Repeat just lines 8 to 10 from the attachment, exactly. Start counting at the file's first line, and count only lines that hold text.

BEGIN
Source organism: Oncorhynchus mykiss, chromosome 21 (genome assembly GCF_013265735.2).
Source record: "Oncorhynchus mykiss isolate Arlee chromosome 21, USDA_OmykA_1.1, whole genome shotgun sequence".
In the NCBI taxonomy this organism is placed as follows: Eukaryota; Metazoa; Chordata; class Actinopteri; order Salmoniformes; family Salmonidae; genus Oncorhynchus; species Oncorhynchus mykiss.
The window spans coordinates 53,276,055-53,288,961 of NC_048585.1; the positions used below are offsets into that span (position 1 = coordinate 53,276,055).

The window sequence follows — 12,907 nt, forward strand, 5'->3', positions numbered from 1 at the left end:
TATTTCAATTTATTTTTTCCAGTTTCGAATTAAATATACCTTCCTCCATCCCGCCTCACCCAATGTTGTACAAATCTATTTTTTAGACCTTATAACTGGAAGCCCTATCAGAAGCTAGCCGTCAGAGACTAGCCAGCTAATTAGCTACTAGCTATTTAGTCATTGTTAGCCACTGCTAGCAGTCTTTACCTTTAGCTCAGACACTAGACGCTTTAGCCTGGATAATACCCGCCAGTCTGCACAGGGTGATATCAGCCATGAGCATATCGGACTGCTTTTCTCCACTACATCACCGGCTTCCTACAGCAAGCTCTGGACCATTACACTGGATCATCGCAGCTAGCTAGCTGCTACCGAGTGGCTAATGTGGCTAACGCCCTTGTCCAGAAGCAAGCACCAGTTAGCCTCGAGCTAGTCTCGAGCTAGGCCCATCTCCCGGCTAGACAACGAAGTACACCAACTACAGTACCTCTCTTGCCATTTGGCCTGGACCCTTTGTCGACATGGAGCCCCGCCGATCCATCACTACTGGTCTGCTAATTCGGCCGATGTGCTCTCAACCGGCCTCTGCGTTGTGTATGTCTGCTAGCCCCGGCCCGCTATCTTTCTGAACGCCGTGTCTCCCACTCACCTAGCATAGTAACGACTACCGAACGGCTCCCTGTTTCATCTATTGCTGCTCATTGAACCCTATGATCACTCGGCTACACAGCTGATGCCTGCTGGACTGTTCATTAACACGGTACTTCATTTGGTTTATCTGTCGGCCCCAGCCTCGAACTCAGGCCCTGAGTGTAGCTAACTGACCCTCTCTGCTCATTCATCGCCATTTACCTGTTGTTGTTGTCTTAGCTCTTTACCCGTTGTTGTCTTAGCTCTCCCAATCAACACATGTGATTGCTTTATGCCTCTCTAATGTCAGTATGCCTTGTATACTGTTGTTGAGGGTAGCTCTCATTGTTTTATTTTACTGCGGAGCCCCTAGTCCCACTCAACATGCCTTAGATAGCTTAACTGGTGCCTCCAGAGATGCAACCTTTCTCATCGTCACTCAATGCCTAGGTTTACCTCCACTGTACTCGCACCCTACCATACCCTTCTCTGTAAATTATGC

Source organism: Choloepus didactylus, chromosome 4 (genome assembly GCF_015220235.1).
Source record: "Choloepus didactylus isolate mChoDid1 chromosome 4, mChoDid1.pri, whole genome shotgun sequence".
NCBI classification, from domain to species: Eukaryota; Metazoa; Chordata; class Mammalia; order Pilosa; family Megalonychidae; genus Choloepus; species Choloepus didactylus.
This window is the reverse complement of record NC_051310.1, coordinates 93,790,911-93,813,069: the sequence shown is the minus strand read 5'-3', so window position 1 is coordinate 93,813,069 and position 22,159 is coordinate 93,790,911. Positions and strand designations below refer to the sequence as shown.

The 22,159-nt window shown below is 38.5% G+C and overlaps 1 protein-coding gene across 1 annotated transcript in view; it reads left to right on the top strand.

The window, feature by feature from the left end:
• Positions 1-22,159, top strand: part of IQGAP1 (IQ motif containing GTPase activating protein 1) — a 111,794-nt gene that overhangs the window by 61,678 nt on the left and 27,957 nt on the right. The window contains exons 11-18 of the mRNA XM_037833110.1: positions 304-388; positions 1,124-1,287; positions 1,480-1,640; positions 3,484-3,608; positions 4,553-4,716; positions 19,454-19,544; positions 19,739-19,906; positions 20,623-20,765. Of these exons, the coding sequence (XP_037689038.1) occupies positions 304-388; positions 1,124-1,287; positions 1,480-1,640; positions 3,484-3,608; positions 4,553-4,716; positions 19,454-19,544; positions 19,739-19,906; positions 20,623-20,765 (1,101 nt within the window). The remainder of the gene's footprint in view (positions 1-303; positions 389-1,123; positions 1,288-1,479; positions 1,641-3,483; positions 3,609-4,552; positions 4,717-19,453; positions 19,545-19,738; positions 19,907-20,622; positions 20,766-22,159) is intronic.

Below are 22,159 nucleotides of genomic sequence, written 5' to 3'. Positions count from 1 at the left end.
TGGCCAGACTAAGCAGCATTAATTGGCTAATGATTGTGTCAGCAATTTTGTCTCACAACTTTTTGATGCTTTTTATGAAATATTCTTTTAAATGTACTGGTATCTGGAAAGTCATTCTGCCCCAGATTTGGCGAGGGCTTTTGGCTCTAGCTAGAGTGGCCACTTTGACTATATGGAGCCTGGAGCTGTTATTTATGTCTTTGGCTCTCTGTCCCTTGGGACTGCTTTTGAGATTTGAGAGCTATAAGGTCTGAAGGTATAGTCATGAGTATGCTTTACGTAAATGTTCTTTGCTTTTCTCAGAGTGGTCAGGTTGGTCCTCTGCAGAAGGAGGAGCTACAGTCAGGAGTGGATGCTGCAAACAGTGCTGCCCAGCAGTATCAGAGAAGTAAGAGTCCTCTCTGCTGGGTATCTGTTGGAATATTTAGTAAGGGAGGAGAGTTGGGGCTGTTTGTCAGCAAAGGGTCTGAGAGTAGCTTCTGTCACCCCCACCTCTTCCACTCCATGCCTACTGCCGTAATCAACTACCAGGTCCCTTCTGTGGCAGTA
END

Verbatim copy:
Source record: "Choloepus didactylus isolate mChoDid1 chromosome 4, mChoDid1.pri, whole genome shotgun sequence".
NCBI classification, from domain to species: Eukaryota; Metazoa; Chordata; class Mammalia; order Pilosa; family Megalonychidae; genus Choloepus; species Choloepus didactylus.
This window is the reverse complement of record NC_051310.1, coordinates 93,790,911-93,813,069: the sequence shown is the minus strand read 5'-3', so window position 1 is coordinate 93,813,069 and position 22,159 is coordinate 93,790,911. Positions and strand designations below refer to the sequence as shown.